The Songwriters Association of Canada is proposing a fee as high as $10 be added to monthly internet bills that would pay for licenses allowing for unlimited music downloading from file sharing sites.
If you can't beat 'em, charge 'em. That seems to be the mindset of the Songwriters Association of Canada, which has apparently decided that the best way to stop illegal file sharing is to make it legal and try to squeeze some bucks out of it. The group has approached "several" Canadian ISPs with a proposal to charge a flat fee for private licenses allowing for unlimited music downloading and hopes to have trials running by the end of the year. As much as $840 million could be generated annually if every internet subscriber in the country pays for the license.
The idea is similar to a 2007 attempt to amend the Canadian Copyright Act that would have forced ISPs to pay a file sharing tax, but where that effort failed, SAC President Eddie Schwartz believes this one will work because it bypasses the government in favor of dealing directly with ISPs.
"All of the rights that we need are actually already in Canada's copyright laws," said Schwartz. "We thought, 'All we need to do is come up with a private business model that monetizes file-sharing.' That's what we set out to do, modify the [original] proposal so that there was a private way to achieve the same results without needing to get legislation."
The money would go to groups like the Society of Composers, Artist and Music Publishers of Canada, but David Fewer, the director of the Canadian Internet Policy and Public Interest Clinic at the University of Ottawa, said that although the plan is technically feasible, it could "upend" the Canadian music industry because songwriters represented by SOCAN would earn money from the fees but other components of the industry, like record labels, would not.
"We are getting into the complicated way that music works," he added.
Schwartz claimed that 97 percent of online music downloads are done illegally, based on a 2010 report by the International Federation of the Phonographic Industry, but that 80 percent of all file sharers would pay a monthly fee if it meant they could indulge their habit legally and without fear of being sued. He also said that widespread adoption of the private licenses would give the Songwriter's Association a stronger legal basis for filing U.S.-style lawsuits against illegal file sharers.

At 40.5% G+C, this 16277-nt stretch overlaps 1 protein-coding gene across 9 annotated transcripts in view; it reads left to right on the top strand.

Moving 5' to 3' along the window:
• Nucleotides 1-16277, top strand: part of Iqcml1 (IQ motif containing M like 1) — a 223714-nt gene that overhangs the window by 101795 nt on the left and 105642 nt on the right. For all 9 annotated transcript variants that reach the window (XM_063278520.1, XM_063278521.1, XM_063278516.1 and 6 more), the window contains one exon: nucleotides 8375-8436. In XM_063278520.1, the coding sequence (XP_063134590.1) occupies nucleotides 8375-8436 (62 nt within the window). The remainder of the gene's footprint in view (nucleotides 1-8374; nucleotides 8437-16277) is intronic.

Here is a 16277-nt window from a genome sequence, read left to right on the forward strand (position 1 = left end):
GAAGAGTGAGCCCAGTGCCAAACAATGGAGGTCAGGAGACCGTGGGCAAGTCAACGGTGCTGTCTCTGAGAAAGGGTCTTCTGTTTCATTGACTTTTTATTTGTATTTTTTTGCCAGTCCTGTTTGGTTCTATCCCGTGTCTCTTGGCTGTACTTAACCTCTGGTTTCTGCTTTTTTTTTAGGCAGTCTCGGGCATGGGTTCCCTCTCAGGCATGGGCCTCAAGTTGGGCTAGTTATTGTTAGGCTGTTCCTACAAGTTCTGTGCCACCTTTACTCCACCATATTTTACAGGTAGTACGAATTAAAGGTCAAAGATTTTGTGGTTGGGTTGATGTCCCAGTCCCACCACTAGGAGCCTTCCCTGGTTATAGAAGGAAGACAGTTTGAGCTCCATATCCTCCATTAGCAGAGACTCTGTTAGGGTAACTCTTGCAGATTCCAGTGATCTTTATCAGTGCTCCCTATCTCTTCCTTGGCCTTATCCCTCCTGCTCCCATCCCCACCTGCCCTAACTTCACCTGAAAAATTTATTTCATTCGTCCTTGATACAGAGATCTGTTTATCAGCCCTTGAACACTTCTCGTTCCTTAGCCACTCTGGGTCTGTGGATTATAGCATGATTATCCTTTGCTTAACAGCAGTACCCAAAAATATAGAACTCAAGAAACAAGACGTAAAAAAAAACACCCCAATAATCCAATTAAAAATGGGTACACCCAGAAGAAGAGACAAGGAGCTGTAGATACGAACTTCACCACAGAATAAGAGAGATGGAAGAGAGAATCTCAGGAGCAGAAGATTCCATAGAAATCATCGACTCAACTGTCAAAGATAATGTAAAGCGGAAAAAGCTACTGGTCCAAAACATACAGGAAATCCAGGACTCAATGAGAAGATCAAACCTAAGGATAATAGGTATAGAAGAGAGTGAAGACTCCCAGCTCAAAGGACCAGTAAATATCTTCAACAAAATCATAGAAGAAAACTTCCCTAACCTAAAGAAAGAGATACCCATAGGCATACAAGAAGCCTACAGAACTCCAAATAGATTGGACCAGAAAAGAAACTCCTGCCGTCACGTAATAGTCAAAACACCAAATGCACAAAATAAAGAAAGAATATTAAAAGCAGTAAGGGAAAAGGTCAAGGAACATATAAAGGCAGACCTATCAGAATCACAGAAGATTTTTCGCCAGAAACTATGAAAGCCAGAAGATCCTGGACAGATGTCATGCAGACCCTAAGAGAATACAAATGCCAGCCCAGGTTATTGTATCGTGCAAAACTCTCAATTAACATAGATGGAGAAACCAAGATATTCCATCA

"The surest and swiftest way to dramatically reduce infringement is to give consumers an authorized way to music-file share," he wrote in the proposal. "Once such an authorized system is in place, consumers who refuse to pay a reasonable license fee will clearly be choosing to infringe and can be dealt with accordingly."
What's not clear, however, is why any ISP would go along with it. They're not at any real risk of legal or civil penalties for the misbehavior of their customers and tacking yet more fees onto internet bills, regardless of the reason, is hardly going to be a public relations coup. There are also questions about what music the licenses would permit; would it be limited to certain outlets or artists? And how will the movie and television industries, which are also being punished by illegal downloading, react if the music industry actually manages to pull this off?
I'm not entirely opposed to the idea; ten bucks a month for all I can eat sounds pretty fair to me. But will it actually happen, at least in any kind of meaningful, consumer-friendly fashion? Let's just say that I'm not going to hold my breath.
Source: Vancouver Sun